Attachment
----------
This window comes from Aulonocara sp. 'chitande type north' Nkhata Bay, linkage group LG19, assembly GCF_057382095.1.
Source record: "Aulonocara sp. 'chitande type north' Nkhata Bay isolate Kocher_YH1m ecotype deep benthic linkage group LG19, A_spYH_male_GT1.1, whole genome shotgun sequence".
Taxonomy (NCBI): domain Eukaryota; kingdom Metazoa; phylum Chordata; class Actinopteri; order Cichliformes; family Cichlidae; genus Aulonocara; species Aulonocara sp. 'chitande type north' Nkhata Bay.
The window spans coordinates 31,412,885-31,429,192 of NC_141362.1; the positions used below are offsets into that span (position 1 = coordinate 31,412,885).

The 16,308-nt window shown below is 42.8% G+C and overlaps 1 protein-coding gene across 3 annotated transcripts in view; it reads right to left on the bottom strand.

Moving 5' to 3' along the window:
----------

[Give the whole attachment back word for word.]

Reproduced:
This window comes from Aulonocara sp. 'chitande type north' Nkhata Bay, linkage group LG19, assembly GCF_057382095.1.
Source record: "Aulonocara sp. 'chitande type north' Nkhata Bay isolate Kocher_YH1m ecotype deep benthic linkage group LG19, A_spYH_male_GT1.1, whole genome shotgun sequence".
Taxonomy (NCBI): domain Eukaryota; kingdom Metazoa; phylum Chordata; class Actinopteri; order Cichliformes; family Cichlidae; genus Aulonocara; species Aulonocara sp. 'chitande type north' Nkhata Bay.
The window spans coordinates 31,412,885-31,429,192 of NC_141362.1; the positions used below are offsets into that span (position 1 = coordinate 31,412,885).

The 16,308-nt window shown below is 42.8% G+C and overlaps 1 protein-coding gene across 3 annotated transcripts in view; it reads right to left on the bottom strand.

Moving 5' to 3' along the window: